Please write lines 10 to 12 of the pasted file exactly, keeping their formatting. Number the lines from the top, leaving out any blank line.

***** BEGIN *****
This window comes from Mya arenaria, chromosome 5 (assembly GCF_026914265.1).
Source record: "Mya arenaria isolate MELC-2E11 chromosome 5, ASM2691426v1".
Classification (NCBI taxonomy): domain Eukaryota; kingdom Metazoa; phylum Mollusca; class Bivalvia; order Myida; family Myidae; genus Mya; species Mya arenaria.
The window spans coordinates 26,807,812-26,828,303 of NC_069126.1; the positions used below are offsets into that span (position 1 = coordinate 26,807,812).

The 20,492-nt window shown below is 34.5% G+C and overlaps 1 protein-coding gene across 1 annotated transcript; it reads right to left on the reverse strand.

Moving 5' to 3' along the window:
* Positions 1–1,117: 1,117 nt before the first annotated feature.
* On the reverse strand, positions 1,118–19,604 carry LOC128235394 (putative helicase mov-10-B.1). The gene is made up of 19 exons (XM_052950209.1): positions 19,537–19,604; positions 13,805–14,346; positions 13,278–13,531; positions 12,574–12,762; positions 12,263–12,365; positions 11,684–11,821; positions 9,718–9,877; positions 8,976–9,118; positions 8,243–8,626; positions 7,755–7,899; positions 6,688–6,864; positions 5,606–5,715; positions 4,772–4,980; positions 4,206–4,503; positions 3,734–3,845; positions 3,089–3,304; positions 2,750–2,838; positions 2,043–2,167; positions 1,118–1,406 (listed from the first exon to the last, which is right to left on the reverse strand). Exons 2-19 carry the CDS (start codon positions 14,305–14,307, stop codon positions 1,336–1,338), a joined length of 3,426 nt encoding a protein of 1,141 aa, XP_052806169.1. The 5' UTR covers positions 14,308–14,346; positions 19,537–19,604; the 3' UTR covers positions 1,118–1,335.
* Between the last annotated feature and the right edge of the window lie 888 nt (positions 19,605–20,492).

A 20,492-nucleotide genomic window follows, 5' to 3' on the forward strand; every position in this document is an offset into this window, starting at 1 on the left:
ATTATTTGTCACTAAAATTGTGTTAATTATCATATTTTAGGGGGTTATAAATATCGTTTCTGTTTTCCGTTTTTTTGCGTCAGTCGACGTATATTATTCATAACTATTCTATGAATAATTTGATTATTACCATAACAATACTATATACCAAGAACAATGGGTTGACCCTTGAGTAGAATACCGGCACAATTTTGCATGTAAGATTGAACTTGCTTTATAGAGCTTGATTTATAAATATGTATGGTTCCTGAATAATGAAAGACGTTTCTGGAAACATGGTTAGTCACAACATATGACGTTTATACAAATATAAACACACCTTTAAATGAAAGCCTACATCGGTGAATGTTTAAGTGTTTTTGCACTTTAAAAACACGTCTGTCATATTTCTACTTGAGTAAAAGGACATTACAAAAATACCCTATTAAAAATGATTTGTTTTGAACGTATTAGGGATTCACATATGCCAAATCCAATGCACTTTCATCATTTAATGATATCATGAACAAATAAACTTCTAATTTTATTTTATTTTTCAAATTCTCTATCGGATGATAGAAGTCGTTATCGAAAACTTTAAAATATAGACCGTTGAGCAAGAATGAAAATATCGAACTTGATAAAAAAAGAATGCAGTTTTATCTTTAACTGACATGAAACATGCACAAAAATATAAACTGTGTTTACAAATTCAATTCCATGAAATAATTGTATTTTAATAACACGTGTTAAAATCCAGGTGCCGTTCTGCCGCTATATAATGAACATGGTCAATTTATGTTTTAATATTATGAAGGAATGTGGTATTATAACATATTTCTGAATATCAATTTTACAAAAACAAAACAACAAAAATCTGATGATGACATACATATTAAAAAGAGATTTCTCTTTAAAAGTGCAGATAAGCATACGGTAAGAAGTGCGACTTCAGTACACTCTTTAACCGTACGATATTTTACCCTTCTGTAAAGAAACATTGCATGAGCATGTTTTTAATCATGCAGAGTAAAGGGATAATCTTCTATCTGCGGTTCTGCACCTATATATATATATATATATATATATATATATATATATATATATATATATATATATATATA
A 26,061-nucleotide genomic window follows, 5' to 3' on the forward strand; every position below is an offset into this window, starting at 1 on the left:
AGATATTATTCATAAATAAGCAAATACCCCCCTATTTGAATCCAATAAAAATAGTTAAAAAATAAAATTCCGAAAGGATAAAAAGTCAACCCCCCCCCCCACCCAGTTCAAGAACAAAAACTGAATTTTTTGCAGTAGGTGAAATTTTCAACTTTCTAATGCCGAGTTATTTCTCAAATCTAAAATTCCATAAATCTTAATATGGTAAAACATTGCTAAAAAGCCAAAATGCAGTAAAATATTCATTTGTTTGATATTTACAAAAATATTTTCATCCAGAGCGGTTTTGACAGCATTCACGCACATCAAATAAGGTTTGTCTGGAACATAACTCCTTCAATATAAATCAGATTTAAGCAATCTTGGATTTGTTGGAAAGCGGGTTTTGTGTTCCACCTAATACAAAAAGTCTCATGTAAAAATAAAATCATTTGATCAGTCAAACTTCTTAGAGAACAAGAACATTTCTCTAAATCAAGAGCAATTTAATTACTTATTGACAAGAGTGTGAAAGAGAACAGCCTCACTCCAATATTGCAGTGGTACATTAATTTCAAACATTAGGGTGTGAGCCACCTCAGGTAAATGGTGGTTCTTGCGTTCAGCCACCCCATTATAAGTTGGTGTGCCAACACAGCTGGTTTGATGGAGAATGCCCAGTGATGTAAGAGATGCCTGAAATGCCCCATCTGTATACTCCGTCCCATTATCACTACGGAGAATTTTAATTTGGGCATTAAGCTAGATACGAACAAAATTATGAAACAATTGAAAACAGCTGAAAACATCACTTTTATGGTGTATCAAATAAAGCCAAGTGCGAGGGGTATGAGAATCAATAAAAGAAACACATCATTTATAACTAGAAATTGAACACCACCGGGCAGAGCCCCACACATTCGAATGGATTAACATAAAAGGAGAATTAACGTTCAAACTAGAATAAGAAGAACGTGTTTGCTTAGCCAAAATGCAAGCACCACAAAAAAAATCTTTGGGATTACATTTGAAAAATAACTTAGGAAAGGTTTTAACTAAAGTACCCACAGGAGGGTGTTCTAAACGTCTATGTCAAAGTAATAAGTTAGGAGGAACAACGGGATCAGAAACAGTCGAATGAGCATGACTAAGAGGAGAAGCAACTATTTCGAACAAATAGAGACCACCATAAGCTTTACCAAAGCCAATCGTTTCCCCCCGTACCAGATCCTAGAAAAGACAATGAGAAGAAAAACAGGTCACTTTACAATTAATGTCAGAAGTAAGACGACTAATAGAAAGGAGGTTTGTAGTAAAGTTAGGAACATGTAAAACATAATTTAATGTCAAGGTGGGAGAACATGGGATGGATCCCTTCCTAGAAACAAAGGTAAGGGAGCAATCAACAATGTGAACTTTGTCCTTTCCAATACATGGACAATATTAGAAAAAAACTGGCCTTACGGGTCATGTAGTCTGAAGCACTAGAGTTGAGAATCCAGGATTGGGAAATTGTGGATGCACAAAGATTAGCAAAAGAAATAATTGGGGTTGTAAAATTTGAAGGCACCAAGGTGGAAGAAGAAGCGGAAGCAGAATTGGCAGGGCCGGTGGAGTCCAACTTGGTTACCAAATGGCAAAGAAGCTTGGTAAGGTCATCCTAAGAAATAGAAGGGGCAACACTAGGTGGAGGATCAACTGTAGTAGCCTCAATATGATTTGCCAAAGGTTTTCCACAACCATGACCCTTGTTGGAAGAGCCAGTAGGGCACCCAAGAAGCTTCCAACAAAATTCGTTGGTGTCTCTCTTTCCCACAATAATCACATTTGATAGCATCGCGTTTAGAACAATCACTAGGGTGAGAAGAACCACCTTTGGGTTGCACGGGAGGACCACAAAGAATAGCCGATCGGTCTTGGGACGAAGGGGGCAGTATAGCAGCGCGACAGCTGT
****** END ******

A 20,492-nucleotide genomic window follows, 5' to 3' on the forward strand; every position in this document is an offset into this window, starting at 1 on the left:
ATTATTTGTCACTAAAATTGTGTTAATTATCATATTTTAGGGGGTTATAAATATCGTTTCTGTTTTCCGTTTTTTTGCGTCAGTCGACGTATATTATTCATAACTATTCTATGAATAATTTGATTATTACCATAACAATACTATATACCAAGAACAATGGGTTGACCCTTGAGTAGAATACCGGCACAATTTTGCATGTAAGATTGAACTTGCTTTATAGAGCTTGATTTATAAATATGTATGGTTCCTGAATAATGAAAGACGTTTCTGGAAACATGGTTAGTCACAACATATGACGTTTATACAAATATAAACACACCTTTAAATGAAAGCCTACATCGGTGAATGTTTAAGTGTTTTTGCACTTTAAAAACACGTCTGTCATATTTCTACTTGAGTAAAAGGACATTACAAAAATACCCTATTAAAAATGATTTGTTTTGAACGTATTAGGGATTCACATATGCCAAATCCAATGCACTTTCATCATTTAATGATATCATGAACAAATAAACTTCTAATTTTATTTTATTTTTCAAATTCTCTATCGGATGATAGAAGTCGTTATCGAAAACTTTAAAATATAGACCGTTGAGCAAGAATGAAAATATCGAACTTGATAAAAAAAGAATGCAGTTTTATCTTTAACTGACATGAAACATGCACAAAAATATAAACTGTGTTTACAAATTCAATTCCATGAAATAATTGTATTTTAATAACACGTGTTAAAATCCAGGTGCCGTTCTGCCGCTATATAATGAACATGGTCAATTTATGTTTTAATATTATGAAGGAATGTGGTATTATAACATATTTCTGAATATCAATTTTACAAAAACAAAACAACAAAAATCTGATGATGACATACATATTAAAAAGAGATTTCTCTTTAAAAGTGCAGATAAGCATACGGTAAGAAGTGCGACTTCAGTACACTCTTTAACCGTACGATATTTTACCCTTCTGTAAAGAAACATTGCATGAGCATGTTTTTAATCATGCAGAGTAAAGGGATAATCTTCTATCTGCGGTTCTGCACCTATATATATATATATATATATATATATATATATATATATATATATATATATATATATATA
A 26,061-nucleotide genomic window follows, 5' to 3' on the forward strand; every position below is an offset into this window, starting at 1 on the left: